Center of the Universe

“He has made everything beautiful in its time. Also He has put eternity in their hearts, except that no one can find out the work that God does from beginning to end.” Ecclesiastes 3:11

One summer night, sometime during the 1960s, my cousins and I lay stargazing on the front lawn of their suburban home. In those days we could see a lot of stars, even in the suburbs. Sometimes we even saw the flicker of an orbiting satellite as it traversed our sky. On this particular night my cousin Calvin told me about Halley’s Comet, that it passed close enough to earth to see every 75 years, and the next time it came we could see it. We computed how old we’d be then, which I’m sure led the conversation in a different direction altogether.

Despite my anticipation, I missed Comet Halley’s appearance in February 1986. Now the comet is on its way back toward Pluto, which we used to think orbited at the outer limits of our solar system. As far away as Pluto is, astronomers now believe the edge of the solar system is thousands of times farther, where the sun’s gravity barely holds a lazily circling belt of debris too dim to see and too far away for any human to ever visit.

This vastness is mind-numbing, yet these relatively small measurements hardly bear mentioning compared to the span of our galaxy or the distance to the next galaxy or the ones beyond that. Toward the universe’s center, wherever that is, and in every direction to its edges exist light-years of empty space and billions of stars in various stages of life and death. None of this needs any proving. It’s known and visible, indisputable fact. Inconceivable as it is.

Speaking for myself, it’s pretty hard to accept that a Being Who can reach across such an impossible span with His arms, not to mention fling it out there in the first place, wants to live in any human heart, much less mine. But what if all this majesty was indeed spoken into existence by a God who is also personally invested in you and in me? And what if, just for the sake of argument, He made it so lavishly big to make a point about His capacity for love and His generosity toward us? I know, ridiculous, right?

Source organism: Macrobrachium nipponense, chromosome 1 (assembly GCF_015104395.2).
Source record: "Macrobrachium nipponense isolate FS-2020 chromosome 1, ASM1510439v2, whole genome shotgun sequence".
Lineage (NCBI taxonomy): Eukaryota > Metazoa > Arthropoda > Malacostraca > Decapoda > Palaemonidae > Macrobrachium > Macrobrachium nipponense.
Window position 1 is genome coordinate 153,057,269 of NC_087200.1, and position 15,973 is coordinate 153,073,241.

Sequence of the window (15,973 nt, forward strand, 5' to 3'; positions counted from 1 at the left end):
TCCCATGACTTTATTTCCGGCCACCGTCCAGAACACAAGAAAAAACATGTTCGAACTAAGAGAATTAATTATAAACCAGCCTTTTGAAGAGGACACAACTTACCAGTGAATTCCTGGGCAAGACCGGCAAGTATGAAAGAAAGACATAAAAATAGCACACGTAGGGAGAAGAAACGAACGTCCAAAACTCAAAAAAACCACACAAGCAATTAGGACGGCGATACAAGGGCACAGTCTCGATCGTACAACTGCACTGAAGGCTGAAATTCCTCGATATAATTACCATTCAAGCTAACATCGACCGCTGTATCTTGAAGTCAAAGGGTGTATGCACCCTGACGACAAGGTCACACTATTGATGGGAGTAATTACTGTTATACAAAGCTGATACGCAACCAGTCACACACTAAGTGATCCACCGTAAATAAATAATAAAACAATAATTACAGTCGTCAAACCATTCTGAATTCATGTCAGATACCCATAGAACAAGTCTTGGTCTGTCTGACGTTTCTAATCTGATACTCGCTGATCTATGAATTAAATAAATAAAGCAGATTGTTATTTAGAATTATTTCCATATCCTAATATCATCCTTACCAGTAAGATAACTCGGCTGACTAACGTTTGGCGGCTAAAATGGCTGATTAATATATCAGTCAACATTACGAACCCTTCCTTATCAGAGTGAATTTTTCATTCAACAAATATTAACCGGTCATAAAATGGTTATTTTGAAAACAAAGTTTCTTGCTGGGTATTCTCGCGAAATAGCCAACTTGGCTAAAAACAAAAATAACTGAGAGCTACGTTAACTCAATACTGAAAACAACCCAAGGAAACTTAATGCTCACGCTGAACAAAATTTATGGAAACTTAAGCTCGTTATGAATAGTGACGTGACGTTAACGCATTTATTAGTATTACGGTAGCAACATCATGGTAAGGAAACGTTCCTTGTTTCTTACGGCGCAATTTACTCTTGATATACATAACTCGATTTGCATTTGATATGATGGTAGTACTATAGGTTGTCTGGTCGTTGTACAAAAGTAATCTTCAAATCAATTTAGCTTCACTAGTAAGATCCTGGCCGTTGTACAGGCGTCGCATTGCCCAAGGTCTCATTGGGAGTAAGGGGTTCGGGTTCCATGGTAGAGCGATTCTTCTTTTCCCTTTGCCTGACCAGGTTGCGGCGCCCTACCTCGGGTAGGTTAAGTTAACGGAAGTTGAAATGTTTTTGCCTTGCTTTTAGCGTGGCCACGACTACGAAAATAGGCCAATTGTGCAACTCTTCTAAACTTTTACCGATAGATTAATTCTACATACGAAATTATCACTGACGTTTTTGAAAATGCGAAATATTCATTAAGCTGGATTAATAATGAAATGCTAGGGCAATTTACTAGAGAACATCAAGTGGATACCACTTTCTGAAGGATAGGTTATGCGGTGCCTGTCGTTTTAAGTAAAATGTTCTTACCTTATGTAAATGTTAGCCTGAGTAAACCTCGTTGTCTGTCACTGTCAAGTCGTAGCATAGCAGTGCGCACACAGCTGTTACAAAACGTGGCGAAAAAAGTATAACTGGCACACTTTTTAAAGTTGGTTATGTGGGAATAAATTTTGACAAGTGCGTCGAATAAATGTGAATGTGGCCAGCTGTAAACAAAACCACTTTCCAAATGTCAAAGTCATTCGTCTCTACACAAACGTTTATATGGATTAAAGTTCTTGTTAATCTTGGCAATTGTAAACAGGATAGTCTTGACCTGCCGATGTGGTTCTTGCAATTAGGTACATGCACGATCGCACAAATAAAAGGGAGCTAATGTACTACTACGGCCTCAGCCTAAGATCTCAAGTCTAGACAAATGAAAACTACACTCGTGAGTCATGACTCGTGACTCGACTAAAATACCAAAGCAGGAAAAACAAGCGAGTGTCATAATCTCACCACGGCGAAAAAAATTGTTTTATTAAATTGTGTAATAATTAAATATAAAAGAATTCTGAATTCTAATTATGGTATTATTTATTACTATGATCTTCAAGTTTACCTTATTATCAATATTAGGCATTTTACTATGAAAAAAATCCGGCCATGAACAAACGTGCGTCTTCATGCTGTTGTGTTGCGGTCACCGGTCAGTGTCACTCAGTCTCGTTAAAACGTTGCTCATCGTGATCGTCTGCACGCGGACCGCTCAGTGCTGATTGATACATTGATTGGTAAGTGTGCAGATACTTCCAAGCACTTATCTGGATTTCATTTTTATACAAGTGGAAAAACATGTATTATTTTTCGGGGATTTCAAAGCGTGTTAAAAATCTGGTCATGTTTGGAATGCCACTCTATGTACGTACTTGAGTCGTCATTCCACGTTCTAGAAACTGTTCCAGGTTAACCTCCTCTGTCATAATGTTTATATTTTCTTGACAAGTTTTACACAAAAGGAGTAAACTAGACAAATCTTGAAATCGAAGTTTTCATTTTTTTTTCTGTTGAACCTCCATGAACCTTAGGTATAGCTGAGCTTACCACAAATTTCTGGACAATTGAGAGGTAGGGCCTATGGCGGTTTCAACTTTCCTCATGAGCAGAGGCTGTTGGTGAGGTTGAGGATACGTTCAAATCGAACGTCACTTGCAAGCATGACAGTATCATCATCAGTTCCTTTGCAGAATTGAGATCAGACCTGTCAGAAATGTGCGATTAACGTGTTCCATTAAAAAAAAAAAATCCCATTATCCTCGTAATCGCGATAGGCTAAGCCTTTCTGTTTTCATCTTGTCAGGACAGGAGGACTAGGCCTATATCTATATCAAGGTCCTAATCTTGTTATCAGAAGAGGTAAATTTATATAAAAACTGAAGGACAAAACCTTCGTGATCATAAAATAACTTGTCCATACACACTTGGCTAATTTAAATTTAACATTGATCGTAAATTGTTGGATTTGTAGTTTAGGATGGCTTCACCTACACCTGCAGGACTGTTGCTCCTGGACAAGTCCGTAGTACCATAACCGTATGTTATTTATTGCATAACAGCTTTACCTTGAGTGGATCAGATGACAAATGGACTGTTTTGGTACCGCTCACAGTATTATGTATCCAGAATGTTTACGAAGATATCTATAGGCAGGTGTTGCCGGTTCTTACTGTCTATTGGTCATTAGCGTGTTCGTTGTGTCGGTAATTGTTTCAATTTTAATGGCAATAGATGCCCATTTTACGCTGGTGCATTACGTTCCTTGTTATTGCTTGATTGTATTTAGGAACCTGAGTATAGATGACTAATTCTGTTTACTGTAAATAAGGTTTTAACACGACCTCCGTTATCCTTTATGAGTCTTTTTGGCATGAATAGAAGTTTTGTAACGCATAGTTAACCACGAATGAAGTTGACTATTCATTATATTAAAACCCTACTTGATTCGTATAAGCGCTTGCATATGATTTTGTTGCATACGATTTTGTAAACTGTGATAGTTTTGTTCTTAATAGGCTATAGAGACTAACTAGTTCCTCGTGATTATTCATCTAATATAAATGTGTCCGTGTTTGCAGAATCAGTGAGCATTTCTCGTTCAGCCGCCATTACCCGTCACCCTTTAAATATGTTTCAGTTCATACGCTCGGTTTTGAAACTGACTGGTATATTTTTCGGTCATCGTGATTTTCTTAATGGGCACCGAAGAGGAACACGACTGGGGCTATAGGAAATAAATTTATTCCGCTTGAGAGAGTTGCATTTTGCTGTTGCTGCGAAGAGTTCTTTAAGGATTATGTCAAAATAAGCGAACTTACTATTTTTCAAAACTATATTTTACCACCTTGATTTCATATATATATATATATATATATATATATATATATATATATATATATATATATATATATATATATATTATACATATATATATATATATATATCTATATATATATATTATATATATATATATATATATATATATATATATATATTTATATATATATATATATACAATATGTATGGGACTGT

But it really would be something, wouldn’t it? Wouldn’t it take your breath away if the true Center of this massive universe we can’t comprehend, its Creator, is not only colossal but intimate? What if He made space so big to help us comprehend the width and length and depth and height of His love for us? (Ephesians 3:17-19) Believing that, really letting it sink in, would change your whole outlook.

Folks will get their next peek at Comet Halley as it speeds toward Mercury in the summer of 2061. By then, my aging body will be planted in the ground somewhere or reduced to ash and scattered to the wind. By then, I’ll be at the Center of the Universe with the Ancient of Days, Who came to fetch me from so far away. I’ll see Him as He is, blindingly brilliant and beautiful (1 John 3:2). The vast and glorious, unassailable expanse I now see when I look upward into the night sky will seem small by comparison.

You know what else? I doubt missing that comet again will even cross my mind.

For God so loved the world that He gave his only begotten son, that whoever believes on Him should not perish but have everlasting life.

Life for eternity, world without end. Amen.

© Melissa Kay Simonds


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